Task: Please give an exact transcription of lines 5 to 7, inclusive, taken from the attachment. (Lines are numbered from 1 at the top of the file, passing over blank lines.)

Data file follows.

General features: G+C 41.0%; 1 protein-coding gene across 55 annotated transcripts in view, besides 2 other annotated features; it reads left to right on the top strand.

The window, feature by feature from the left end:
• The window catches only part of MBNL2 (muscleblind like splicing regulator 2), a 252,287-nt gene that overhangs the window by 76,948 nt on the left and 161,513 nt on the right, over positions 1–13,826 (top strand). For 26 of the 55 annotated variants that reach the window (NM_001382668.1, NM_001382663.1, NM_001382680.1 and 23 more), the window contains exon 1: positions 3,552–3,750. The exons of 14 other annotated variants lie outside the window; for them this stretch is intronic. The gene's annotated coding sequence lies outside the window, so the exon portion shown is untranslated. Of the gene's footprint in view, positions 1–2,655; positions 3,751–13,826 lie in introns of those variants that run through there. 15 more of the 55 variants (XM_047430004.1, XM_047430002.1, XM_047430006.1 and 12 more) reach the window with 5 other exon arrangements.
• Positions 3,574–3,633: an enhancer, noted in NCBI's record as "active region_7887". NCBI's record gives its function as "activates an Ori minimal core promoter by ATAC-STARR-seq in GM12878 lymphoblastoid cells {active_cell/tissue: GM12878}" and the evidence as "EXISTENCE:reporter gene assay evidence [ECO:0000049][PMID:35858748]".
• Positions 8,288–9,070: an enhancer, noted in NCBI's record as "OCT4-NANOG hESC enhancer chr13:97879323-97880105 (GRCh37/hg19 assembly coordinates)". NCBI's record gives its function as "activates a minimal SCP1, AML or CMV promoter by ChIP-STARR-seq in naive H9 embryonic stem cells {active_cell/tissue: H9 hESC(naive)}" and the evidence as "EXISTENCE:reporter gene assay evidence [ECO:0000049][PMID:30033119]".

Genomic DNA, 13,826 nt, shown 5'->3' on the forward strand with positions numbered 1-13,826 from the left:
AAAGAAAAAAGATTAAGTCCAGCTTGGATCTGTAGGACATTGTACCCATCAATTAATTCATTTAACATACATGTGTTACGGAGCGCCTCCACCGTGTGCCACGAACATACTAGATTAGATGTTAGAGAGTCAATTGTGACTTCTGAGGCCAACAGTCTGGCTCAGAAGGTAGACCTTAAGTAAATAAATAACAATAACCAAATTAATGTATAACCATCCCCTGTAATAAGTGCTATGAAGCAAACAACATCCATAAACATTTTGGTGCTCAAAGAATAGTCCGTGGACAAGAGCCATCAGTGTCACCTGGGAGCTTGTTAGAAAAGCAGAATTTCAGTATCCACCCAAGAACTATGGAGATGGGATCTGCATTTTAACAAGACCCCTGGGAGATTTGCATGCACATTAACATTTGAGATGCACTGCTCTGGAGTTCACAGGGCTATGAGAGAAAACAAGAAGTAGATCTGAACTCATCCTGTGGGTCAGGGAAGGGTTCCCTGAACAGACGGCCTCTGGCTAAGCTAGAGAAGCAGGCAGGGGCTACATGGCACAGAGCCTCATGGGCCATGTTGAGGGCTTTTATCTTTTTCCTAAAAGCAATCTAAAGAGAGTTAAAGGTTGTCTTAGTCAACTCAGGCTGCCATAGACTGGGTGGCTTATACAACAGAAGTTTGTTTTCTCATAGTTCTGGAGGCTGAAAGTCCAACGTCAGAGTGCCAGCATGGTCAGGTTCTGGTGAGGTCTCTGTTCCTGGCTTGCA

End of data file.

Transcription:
• Positions 8,288–9,070: an enhancer, noted in NCBI's record as "OCT4-NANOG hESC enhancer chr13:97879323-97880105 (GRCh37/hg19 assembly coordinates)". NCBI's record gives its function as "activates a minimal SCP1, AML or CMV promoter by ChIP-STARR-seq in naive H9 embryonic stem cells {active_cell/tissue: H9 hESC(naive)}" and the evidence as "EXISTENCE:reporter gene assay evidence [ECO:0000049][PMID:30033119]".

Genomic DNA, 13,826 nt, shown 5'->3' on the forward strand with positions numbered 1-13,826 from the left:
AAAGAAAAAAGATTAAGTCCAGCTTGGATCTGTAGGACATTGTACCCATCAATTAATTCATTTAACATACATGTGTTACGGAGCGCCTCCACCGTGTGCCACGAACATACTAGATTAGATGTTAGAGAGTCAATTGTGACTTCTGAGGCCAACAGTCTGGCTCAGAAGGTAGACCTTAAGTAAATAAATAACAATAACCAAATTAATGTATAACCATCCCCTGTAATAAGTGCTATGAAGCAAACAACATCCATAAACATTTTGGTGCTCAAAGAATAGTCCGTGGACAAGAGCCATCAGTGTCACCTGGGAGCTTGTTAGAAAAGCAGAATTTCAGTATCCACCCAAGAACTATGGAGATGGGATCTGCATTTTAACAAGACCCCTGGGAGATTTGCATGCACATTAACATTTGAGATGCACTGCTCTGGAGTTCACAGGGCTATGAGAGAAAACAAGAAGTAGATCTGAACTCATCCTGTGGGTCAGGGAAGGGTTCCCTGAACAGACGGCCTCTGGCTAAGCTAGAGAAGCAGGCAGGGGCTACATGGCACAGAGCCTCATGGGCCATGTTGAGGGCTTTTATCTTTTTCCTAAAAGCAATCTAAAGAGAGTTAAAGGTTGTCTTAGTCAACTCAGGCTGCCATAGACTGGGTGGCTTATACAACAGAAGTTTGTTTTCTCATAGTTCTGGAGGCTGAAAGTCCAACGTCAGAGTGCCAGCATGGTCAGGTTCTGGTGAGGTCTCTGTTCCTGGCTTGCA